Stippling question


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mballai
December 2, 2007, 01:33 PM
I'm trying to do a slightly different sort of stippling. Sort of like very small scallops in the surface. Is there a small chisel for something like that or can I use an engraver for it?

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rcmodel
December 2, 2007, 01:39 PM
Scallops! MMmmmmmmmmmm!
I just love Scallops!
And Shrimp!
Oh! Nevermind! :uhoh:

You might try a nail-set punch from the hardware store.
They come in two or three different sizes and have a cupped end to keep them from slipping off finishing nails.

http://i81.photobucket.com/albums/j219/rcmodel/KTOG/1224.gif
rcmodel

olyeller
December 2, 2007, 02:56 PM
grind your own.

dfariswheel
December 2, 2007, 08:39 PM
About the only way to hand-do scallops is to use a round punch with a flat, or slightly concave face.

Hold the punch AGAINST the surface at an angle, and strike the punch.
This will leave a semi-circular imprint on the surface.
Move the punch over so the edges will touch and strike again.
The next row, shift the punch over 1/2 so the rows form a fish scale pattern.

You'll have to keep the edge of the punch sharp.

BsChoy
December 2, 2007, 09:00 PM
I did something like that to my G21 not too long ago....what I did was put a medium sized routing ball, I guess it would be called, into a dremmel and after lightly grinding down all the factory "stippling" I just tapped the cutter ball over and over and over and over and over until I was happy, I will try and post pics.

particlerealities
December 15, 2007, 12:09 AM
Don't know if you've figured this out yet - but thought I'd chime in with my first post.

Check out leather working tools - there is probably a tool designed to give you exactly the pattern you are looking for. I assume you're wanting to use heat to stipple your texture, instead of hammering away on it. Take the leather working tool and cut the tip off and grind the shank down so it will fit in your soldering iron. You'll need an iron with a single shaft tip, not the kind with the "u" shaped tip.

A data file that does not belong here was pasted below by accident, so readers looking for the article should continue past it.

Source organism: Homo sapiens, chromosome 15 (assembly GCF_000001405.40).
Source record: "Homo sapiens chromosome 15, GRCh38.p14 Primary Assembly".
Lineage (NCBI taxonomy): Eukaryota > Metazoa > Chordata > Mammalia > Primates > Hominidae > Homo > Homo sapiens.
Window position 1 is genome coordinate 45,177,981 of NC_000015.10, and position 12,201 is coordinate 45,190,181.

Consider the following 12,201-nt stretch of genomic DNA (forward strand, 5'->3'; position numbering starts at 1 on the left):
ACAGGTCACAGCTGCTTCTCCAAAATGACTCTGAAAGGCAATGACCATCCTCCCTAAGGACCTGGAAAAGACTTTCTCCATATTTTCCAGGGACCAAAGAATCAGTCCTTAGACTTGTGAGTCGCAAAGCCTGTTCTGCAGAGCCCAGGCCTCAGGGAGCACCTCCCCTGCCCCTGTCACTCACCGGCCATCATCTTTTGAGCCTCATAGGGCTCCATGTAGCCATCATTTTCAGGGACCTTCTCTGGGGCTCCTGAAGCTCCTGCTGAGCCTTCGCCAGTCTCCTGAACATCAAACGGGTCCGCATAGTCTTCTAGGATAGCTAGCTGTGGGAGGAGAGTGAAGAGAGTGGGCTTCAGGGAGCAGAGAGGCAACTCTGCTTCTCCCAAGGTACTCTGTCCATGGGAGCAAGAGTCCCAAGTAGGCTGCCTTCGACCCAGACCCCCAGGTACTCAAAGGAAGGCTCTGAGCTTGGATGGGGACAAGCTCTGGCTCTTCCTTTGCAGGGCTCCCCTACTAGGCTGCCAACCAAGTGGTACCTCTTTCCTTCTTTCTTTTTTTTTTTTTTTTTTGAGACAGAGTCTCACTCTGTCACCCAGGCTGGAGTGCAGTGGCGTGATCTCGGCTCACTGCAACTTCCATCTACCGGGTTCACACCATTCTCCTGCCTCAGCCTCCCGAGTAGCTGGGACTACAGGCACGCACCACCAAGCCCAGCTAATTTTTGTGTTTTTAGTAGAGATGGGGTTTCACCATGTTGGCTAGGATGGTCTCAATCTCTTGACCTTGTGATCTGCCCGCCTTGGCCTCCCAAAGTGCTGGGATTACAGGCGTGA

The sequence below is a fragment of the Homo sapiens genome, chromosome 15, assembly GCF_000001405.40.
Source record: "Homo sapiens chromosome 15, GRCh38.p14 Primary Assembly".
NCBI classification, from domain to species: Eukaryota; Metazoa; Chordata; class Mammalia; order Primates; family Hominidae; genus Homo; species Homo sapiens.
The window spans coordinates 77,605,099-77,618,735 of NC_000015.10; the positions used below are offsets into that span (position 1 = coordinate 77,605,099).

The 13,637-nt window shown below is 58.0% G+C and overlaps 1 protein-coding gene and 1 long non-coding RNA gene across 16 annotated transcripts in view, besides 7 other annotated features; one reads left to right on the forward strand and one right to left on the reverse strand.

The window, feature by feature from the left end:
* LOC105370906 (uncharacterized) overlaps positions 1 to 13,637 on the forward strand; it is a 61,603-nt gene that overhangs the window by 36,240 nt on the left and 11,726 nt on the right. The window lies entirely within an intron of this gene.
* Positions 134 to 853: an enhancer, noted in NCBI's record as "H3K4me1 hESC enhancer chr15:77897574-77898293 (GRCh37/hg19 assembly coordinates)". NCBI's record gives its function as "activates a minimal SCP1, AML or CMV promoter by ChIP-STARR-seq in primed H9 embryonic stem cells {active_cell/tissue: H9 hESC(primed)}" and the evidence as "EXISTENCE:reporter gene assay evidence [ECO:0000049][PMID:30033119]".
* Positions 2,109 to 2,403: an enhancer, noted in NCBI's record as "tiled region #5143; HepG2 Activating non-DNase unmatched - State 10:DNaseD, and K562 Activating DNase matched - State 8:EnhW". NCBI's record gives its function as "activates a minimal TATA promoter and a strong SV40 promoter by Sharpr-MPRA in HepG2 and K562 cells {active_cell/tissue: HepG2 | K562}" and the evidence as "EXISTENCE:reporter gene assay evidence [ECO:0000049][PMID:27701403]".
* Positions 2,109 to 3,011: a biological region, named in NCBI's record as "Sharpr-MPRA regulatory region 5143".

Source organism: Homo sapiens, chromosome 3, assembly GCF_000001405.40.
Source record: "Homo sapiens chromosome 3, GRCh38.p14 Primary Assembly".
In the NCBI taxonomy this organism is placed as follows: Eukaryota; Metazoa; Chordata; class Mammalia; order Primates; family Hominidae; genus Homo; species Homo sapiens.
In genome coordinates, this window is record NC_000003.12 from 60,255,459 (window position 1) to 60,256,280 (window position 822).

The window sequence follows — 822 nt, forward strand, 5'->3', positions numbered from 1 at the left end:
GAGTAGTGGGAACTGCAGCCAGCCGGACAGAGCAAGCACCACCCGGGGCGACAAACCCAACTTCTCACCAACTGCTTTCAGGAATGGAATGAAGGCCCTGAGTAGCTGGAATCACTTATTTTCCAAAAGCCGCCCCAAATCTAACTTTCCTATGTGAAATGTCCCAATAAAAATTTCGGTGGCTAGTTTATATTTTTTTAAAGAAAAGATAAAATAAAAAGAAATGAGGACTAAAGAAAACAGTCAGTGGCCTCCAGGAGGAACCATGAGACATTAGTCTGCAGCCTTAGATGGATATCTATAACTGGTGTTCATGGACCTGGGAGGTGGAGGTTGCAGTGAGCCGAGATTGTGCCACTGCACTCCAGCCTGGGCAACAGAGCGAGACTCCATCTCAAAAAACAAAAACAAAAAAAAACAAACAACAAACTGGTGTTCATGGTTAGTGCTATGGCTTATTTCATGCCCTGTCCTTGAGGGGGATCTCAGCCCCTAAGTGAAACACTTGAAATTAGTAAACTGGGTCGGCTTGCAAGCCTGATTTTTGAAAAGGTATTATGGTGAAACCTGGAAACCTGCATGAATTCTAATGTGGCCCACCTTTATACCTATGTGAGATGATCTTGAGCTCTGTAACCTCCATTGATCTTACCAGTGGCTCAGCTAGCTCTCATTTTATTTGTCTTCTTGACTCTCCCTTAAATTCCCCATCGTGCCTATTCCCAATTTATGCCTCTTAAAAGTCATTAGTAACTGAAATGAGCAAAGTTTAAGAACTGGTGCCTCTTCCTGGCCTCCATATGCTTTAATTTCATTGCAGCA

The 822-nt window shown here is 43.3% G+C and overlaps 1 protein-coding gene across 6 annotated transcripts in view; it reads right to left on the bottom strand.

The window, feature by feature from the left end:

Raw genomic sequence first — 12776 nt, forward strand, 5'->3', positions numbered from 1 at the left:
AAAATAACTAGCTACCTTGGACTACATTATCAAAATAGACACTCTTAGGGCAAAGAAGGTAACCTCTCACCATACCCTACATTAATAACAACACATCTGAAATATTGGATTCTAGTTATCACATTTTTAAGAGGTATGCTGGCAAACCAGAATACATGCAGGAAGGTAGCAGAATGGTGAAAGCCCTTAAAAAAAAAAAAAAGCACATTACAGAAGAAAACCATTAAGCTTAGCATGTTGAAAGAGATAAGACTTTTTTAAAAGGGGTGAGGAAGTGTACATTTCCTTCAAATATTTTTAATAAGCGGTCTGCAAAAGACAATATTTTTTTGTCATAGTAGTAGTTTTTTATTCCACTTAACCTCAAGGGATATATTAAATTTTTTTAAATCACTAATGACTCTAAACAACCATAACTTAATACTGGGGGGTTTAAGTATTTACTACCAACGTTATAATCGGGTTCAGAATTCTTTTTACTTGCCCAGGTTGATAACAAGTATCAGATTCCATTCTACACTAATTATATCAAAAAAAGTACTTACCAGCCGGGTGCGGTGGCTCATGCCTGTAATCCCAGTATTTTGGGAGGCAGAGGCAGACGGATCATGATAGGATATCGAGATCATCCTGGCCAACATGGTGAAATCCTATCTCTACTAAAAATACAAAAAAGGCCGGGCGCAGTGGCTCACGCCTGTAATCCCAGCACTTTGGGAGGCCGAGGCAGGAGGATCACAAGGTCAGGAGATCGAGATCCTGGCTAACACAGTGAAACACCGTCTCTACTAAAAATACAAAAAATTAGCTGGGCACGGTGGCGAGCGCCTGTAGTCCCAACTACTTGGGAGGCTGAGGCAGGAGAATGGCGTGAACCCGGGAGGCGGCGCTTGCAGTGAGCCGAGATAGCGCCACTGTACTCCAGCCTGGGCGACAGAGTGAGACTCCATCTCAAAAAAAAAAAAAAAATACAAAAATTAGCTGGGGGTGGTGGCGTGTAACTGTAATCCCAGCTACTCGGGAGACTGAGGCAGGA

Jim K
December 15, 2007, 12:40 AM
I don't think leather working tools would be hard enough to cut steel, and the heat treatment would be ruined if the steel were heated red hot enough to soften it.

Jim

particlerealities
December 15, 2007, 12:45 AM
I assumed he was stippling his grip on a polymer frame - similar to this...

http://www.youtube.com/watch?v=sID21eMX4Lw

Javelin
December 15, 2007, 12:47 AM
Havent seen the term Stippling since high school art class... haha.

:)

Jim K
December 15, 2007, 12:51 AM
It is a pretty common way to rough up the smooth front grip strap of a pistol (especially the Model 1911 and variations) so as to provide a better grip. Checkering is also used for the same purpose, as is straight across grooving, and even putting on emery paper or part of a grater. All in what a customer wants (and how thick his wallet is).

Jim

bigmike45
January 1, 2008, 10:33 PM
Stippling or also called texturing is really great when you have a slick surface in the guns front & rear grip surfaces. I have done it to two of my guns, One is a stainless CZ75B and the other is one of my Browning Hi Powers. I have had lots of compliments on both. I actually use half round and round bastard files to do the work. here they are:

http://i44.photobucket.com/albums/f43/mike_seale/GP101_NEW.jpg
http://i44.photobucket.com/albums/f43/mike_seale/RearGripStippling.jpg
http://i44.photobucket.com/albums/f43/mike_seale/FrontGripStippling2.jpg

As you can see it is not agressive at all. It is more texturing than stippling but gives you a very nice surface that holds well in the hand.

CypherNinja
January 4, 2008, 07:12 PM
bigmike45: What technique do you use to create that pattern with a file?

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